Published by WaterBrook Press (Random House)
I wasn't familiar with WaterBrook. This is from their website:
"WaterBrook Multnomah was launched in September 1996 as an autonomous evangelical Christian publishing division of Random House, Inc. as WaterBrook Press. Since the release of our first books in February 1998, our publishing program has grown dramatically. With the purchase of Harold Shaw Publishers in 2000 and acquisition of Multnomah Publishers in August 2006..."
The Multnomah part comes from an acquisition, it looks like, and presumably that acquisition was located in Oregon.
Anyway. Mehta was raised Jain and his parents continue in that faith. They were in the Chicago area, then Knoxville, then back to Chicago. Along the way, Hemant got to thinking (always a dangerous thing) and concluded that this whole religion thing didn't really meet his standards. The specific morals/ethics were a-o-good with him (still a non-violent vegetarian), it was more the reincarnation/timeline/etc. stuff. After participating in/leading secular group(s), he decided to learn a bit more about the Xtianity that had surrounded him growing up in the United States. To that end, he auctioned off his time on eBay, which Jim Henderson won. Henderson asked him to spend 50 hours in not more than 15 churches and write about what he experienced (<-- I think those were the details of the deal). Jim Henderson already had some experience paying people to go to church and then write about what they thought.
While part of the book is the reviews, a much, much larger chunk of the book is Mehta talking about himself, his background, other people like him and similar. Which is great. Altho it is a little weird that both Hemant and his mother are big Joel Osteen fans.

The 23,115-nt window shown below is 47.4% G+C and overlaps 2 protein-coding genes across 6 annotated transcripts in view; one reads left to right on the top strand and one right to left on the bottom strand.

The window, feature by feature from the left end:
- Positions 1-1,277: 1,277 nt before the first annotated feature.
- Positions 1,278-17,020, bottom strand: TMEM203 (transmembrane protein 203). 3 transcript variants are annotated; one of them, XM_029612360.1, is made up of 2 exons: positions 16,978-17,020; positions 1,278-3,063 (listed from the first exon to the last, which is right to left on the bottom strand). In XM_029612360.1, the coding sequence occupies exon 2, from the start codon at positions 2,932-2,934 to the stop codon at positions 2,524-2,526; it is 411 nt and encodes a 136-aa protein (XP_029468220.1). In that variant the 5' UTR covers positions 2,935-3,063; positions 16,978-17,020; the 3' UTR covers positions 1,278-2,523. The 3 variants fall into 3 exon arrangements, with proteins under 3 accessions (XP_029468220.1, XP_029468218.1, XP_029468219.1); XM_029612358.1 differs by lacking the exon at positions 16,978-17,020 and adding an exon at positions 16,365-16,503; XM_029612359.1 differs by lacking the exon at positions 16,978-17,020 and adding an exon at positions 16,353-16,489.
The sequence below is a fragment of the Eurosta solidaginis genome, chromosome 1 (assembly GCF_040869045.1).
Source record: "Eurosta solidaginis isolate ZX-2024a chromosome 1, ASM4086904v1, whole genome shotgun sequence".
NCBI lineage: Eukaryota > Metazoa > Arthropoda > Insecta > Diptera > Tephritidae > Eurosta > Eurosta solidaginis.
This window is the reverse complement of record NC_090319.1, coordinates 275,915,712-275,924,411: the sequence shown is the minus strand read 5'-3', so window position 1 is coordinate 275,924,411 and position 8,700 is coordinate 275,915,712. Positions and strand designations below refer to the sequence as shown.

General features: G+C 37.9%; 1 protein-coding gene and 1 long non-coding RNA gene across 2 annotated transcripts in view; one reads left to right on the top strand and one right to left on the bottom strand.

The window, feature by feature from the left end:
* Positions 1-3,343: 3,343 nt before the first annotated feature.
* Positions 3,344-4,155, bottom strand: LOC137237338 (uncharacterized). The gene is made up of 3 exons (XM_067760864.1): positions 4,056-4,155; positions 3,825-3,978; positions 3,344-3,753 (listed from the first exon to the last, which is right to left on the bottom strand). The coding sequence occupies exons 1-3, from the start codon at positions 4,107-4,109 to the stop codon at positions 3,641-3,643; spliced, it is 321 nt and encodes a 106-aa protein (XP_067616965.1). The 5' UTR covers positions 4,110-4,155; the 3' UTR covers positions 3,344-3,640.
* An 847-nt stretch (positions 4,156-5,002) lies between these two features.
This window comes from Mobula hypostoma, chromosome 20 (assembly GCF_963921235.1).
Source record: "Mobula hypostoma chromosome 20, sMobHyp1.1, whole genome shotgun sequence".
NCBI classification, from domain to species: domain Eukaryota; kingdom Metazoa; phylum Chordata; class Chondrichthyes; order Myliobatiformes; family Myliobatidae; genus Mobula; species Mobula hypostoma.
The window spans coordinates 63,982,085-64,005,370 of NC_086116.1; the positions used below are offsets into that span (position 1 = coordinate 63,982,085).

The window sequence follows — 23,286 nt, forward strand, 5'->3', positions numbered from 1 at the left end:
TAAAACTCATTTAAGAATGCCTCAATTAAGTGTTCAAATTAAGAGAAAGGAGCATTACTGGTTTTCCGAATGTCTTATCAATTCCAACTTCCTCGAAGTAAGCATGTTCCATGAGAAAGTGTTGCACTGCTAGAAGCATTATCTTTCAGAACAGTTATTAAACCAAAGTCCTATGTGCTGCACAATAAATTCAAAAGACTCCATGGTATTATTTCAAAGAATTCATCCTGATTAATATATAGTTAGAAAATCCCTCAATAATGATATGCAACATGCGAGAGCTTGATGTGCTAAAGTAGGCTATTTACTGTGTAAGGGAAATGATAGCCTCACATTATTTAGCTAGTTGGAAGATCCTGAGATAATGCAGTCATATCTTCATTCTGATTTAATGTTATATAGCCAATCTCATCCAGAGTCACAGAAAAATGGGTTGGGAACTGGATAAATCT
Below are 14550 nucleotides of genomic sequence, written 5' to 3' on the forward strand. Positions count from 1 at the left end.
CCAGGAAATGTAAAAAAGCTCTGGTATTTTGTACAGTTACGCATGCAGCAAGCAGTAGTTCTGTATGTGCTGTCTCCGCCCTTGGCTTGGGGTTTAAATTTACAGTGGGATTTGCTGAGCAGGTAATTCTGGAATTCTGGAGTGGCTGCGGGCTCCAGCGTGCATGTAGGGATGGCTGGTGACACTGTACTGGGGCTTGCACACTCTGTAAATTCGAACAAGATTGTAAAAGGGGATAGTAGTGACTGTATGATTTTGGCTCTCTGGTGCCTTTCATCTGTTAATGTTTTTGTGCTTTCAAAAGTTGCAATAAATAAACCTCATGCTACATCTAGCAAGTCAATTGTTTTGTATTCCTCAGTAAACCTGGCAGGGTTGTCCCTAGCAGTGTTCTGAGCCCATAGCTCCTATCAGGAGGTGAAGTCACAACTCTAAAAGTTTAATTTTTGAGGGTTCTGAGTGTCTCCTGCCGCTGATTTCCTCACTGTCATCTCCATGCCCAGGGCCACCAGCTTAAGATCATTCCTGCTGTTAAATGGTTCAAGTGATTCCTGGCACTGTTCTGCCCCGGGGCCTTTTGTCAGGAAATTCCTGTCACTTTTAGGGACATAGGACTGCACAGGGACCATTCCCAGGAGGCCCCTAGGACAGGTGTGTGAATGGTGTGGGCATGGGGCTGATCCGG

Mehta's critiques of churches are relatively well-aligned with common critiques of churches ("be more mission focused" is how it would be described in-group, for example, when Mehta talks about the need to reach out to the community at large vs. focusing on serving the existing believers). Mehta is himself a very appealing person.
It's an interesting read, wherever you might find yourself now or in the future, in terms of organized religion. I don't think Mehta's suggestions, if taken, would be as successful as he thinks they would be (but I don't think they would hurt for the stated goals, either). I think Mehta is not the target audience he would like to present himself as being. And I think he may drastically misunderstand the appeal of religion, given his unitary focus on reason and his general obliviousness to what at least some other people are clearly getting out of church-going.
It was super-funny reading Mehta get all offended about people arriving late, being bored and going-through-the-motions. It's a good thing he isn't religious, because he'd sure be a pain if he were saying this as a Believer.
A fast, enjoyable read.
ETA: Henderson has a book out. Review here:
Henderson chimes in to say the summary is accurate, which is always an interesting piece of information; the reviewer segregates their opinion of what the author is saying from the description of what the author is saying, which is helpful to someone looking for an executive summary.